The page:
The three rounded diphthongs in the fourth line make a striking contrast with the three front ones of line five and establish a clear border between the two halves. Indeed, the ow-ow-aw of line four recapitulates the final vowel nuclei of lines one through three. The first and the last stress of the poem are both on the nucleus ej. It may be significant that the last couplet of the poem is the only one where the lines do not end in a consonant, so that the open syllable yields an open ended finale, or trailing-off effect.

Turning now to the syntactic, and briefly thereafter to the semantic structure, one sees that in the first quatrain the first three lines all begin with Possessive + Adjective + Noun, with the fourth line contrastively different in its structure. This A-A-A-B pattern is matched also in the second quatrain where the first three lines all have the structure Adverb + Noun + Verb + Preposition + Noun, again with a contrasting fourth line. This pattern thereby not only unifies internally the first and the second four lines, but its repetitiveness also binds the two quatrains together, as did the alliterative devices discussed earlier.

Reinforcing the rhyme, the superlative ending -st joins line one with line two while the similarly placed adverbial ending -ly ties three and four (as do the indefinite noun phrases at the ends of those lines). But line one is like three with its copula while two and four (with deleted copulas) are the only lines lacking finite verbs, for an A-B-A-B pattern exactly matching that of the stressed vowel nuclei at the middle stress of those same lines. In the first quatrain the Her of lines two and three sets them against one and four, as in an "envelope quatrain," just as is the case with the initial So of lines six and seven in the second quatrain. In the first half of the poem, each couplet constitutes a complete clause (matching the rhyme structure and diminishing the end-stopped effect), but the second half contrasts with the first in that each line is a complete clause. Frost's reading supports this structure with his slight pitch rises ( indicating non-finality) at the ends of lines one and three, compared with terminal falling pitch at the ends of all other lines; that is, there is double bar juncture in one and three versus double cross in the rest of the Smith-Trager symbolization. Notice that only the odd-numbered lines of the poem have verbs marked with the third singular ending -s (although all words in rhyme are inflectionally bare).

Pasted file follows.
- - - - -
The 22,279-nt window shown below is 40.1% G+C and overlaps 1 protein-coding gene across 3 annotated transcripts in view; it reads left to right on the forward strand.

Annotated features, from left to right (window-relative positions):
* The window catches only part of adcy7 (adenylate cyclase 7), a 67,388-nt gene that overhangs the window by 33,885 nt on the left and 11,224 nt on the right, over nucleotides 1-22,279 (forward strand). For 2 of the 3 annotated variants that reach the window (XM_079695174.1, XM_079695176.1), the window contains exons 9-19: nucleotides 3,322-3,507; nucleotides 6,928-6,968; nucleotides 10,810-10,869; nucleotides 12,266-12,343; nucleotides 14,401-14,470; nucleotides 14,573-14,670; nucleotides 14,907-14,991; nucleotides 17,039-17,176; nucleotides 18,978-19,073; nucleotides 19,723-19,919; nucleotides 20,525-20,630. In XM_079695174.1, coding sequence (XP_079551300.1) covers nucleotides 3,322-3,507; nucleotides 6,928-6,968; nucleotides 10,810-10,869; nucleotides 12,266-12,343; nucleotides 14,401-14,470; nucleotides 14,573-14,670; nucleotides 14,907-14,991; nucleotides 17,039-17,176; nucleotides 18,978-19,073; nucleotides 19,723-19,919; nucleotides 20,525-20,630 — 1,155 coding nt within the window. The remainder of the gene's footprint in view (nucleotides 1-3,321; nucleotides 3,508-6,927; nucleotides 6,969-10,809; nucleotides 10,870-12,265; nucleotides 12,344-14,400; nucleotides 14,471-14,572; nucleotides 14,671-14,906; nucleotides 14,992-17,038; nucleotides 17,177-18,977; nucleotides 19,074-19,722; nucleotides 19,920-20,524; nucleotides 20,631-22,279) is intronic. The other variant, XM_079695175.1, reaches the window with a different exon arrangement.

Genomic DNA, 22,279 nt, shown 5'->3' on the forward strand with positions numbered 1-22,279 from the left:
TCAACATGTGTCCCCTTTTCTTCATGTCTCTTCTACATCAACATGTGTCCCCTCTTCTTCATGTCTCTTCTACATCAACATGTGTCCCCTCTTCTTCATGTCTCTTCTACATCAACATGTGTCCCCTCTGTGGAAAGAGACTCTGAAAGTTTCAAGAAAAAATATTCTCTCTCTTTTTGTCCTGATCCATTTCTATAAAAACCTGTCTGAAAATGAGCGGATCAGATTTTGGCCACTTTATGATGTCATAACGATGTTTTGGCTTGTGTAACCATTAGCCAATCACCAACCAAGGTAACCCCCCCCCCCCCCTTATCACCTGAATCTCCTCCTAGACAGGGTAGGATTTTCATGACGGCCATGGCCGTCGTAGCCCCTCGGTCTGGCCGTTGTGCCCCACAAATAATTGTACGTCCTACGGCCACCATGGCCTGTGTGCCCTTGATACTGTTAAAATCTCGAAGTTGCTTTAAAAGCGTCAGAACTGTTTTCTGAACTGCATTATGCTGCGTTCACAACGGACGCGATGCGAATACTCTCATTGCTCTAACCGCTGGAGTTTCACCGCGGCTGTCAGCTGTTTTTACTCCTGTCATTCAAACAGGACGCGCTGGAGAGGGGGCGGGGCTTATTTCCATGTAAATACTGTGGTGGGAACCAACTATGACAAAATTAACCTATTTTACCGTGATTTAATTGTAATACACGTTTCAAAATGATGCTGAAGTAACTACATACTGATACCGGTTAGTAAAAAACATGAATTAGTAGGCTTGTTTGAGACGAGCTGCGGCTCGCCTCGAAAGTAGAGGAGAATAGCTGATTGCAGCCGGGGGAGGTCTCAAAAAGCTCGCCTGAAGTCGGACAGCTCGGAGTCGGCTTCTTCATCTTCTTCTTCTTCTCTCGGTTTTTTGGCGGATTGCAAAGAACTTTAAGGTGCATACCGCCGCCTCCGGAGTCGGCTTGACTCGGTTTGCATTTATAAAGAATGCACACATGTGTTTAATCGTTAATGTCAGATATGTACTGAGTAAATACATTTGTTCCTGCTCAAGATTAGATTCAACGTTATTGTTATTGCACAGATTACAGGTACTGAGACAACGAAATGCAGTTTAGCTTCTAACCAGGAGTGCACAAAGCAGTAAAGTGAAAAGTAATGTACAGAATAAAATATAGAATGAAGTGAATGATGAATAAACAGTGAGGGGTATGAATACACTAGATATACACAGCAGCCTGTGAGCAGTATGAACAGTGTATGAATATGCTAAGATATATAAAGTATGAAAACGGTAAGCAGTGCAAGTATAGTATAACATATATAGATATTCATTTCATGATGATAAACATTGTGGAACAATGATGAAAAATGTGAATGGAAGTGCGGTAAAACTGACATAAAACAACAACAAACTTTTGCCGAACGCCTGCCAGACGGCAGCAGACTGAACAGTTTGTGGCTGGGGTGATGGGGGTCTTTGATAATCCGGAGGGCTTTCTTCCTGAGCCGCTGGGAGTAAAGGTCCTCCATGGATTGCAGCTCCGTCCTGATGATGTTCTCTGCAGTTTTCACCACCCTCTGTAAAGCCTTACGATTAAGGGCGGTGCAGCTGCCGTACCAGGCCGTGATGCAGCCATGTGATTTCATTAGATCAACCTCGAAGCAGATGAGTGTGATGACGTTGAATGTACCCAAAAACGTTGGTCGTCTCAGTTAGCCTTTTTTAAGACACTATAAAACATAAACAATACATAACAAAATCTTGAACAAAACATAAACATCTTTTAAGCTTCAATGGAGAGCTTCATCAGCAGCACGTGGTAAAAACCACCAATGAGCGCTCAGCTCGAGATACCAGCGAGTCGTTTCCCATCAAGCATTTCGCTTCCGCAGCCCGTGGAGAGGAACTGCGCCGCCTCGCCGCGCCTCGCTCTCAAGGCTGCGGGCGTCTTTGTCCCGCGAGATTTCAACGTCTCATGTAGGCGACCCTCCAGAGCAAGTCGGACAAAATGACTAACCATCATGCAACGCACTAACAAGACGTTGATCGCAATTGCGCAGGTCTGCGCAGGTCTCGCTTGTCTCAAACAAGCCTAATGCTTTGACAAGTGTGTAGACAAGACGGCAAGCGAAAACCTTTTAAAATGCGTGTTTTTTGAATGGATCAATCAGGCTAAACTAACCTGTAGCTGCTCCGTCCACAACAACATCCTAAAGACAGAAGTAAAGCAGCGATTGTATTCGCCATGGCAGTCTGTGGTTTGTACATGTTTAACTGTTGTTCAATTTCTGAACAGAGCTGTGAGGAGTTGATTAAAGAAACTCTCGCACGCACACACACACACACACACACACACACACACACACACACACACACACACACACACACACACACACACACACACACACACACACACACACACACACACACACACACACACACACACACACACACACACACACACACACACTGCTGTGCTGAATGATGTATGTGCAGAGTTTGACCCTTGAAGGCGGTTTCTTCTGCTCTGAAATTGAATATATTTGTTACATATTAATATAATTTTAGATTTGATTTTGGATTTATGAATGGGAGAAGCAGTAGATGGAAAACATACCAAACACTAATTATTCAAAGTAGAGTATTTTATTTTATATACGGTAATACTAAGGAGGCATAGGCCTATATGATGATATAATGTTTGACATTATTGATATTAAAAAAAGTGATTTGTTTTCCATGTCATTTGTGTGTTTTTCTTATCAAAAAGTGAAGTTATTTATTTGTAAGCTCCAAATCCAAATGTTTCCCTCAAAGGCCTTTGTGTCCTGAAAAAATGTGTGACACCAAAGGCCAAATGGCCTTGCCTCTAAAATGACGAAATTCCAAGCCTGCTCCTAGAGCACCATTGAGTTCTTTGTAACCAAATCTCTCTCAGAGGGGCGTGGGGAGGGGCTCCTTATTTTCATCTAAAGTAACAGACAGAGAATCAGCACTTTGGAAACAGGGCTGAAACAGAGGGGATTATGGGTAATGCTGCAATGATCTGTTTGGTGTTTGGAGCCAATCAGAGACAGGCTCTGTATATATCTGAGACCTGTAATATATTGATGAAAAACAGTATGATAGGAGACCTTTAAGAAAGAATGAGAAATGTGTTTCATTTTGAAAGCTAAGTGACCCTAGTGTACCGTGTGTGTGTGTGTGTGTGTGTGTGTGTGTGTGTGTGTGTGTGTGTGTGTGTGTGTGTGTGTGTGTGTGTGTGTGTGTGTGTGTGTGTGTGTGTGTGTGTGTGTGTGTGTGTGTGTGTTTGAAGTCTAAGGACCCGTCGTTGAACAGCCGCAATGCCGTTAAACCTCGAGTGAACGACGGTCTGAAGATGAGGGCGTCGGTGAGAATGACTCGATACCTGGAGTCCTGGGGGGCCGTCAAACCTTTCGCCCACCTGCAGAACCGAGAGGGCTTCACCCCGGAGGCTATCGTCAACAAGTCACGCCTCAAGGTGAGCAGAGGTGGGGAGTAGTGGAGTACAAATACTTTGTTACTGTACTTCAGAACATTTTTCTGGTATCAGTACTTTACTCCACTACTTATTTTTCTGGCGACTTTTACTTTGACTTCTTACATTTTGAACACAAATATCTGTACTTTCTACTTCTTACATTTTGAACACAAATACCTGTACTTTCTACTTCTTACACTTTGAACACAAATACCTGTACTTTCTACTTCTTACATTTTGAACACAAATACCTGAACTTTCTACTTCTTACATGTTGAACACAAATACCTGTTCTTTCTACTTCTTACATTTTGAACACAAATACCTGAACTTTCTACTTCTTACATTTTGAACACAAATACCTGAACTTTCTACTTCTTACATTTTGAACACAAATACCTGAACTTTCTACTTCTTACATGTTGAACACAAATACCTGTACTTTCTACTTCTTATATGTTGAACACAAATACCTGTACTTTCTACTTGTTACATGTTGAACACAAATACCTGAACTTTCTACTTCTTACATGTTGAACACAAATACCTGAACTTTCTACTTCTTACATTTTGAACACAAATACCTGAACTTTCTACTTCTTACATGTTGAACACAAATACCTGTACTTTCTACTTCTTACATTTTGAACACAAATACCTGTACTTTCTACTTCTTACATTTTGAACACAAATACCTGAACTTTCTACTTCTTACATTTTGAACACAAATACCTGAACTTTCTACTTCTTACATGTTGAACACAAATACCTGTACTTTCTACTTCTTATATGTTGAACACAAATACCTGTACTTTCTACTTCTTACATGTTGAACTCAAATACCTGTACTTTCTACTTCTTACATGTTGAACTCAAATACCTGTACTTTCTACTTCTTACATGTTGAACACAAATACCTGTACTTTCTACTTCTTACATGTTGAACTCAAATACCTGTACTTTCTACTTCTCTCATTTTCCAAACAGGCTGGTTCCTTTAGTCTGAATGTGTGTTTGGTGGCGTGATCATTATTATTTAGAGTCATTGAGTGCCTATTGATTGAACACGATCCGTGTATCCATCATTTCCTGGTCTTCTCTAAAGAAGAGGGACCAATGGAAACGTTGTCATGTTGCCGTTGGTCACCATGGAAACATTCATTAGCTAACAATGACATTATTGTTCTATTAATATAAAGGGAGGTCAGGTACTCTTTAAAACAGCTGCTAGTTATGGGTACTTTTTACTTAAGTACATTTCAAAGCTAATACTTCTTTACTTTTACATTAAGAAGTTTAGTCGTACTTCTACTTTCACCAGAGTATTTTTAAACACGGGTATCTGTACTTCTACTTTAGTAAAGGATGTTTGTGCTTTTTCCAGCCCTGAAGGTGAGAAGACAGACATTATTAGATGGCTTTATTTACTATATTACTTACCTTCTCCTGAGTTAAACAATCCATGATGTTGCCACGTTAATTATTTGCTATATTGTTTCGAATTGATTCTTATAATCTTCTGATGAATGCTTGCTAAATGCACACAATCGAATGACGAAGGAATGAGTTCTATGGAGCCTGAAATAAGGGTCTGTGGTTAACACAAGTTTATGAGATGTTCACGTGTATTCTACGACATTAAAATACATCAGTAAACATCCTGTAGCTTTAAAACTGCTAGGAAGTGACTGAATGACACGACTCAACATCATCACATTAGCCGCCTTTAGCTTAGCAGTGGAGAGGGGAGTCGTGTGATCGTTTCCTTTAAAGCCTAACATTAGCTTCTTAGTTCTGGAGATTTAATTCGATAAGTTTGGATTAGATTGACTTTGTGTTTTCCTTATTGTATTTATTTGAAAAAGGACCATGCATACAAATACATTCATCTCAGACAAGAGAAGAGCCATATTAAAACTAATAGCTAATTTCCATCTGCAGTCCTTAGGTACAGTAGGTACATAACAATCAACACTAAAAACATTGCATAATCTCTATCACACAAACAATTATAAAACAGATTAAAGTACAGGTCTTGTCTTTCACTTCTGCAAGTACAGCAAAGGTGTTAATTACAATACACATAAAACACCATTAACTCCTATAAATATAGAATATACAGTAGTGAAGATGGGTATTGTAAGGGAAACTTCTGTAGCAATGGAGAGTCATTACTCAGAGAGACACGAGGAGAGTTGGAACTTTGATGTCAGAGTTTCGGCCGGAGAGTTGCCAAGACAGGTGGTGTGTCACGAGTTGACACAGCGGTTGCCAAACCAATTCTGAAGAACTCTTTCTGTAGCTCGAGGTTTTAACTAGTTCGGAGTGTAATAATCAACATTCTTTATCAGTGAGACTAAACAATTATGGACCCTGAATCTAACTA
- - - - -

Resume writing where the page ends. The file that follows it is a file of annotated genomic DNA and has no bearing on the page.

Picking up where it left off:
Lines one and three of the first quatrain, containing the nearly synonymous first and early, are each affirmations eroded by the following lines. These same lines contain copulas that link contrastive terms (green with gold, leaf with flower), and in each instance a "pay-off" in the subsequent line concludes the necessary transience of these contradictory equivalences. But in the second quatrain three synonymous verbs of motion (subside, sink, go down) bind lines five, six, and seven together against the last line with its quasi-copula stay. And the "pay-off" of these "transient" verbs is the absolute of the final line, so reminiscent of the conclusion to a deductive argument in logic and containing the poem's only overt negative: Nothing.

From "Language and Form in 'Nothing Gold Can Stay.'" Robert Frost: Studies of the Poetry. Ed. Kathryn Gibbs Harris. G.K. Hall & Co, 1979. Copyright © 1979 by Katheryn Gibbs Harris.


Criticism Overview
Title John A. Rea: On "Nothing Gold Can Stay" Type of Content Criticism
Criticism Author John A. Rea Criticism Target Robert Frost
Criticism Type Poet Originally Posted 08 Feb 2015
Publication Status Excerpted Criticism Publication Robert Frost: Studies of the Poetry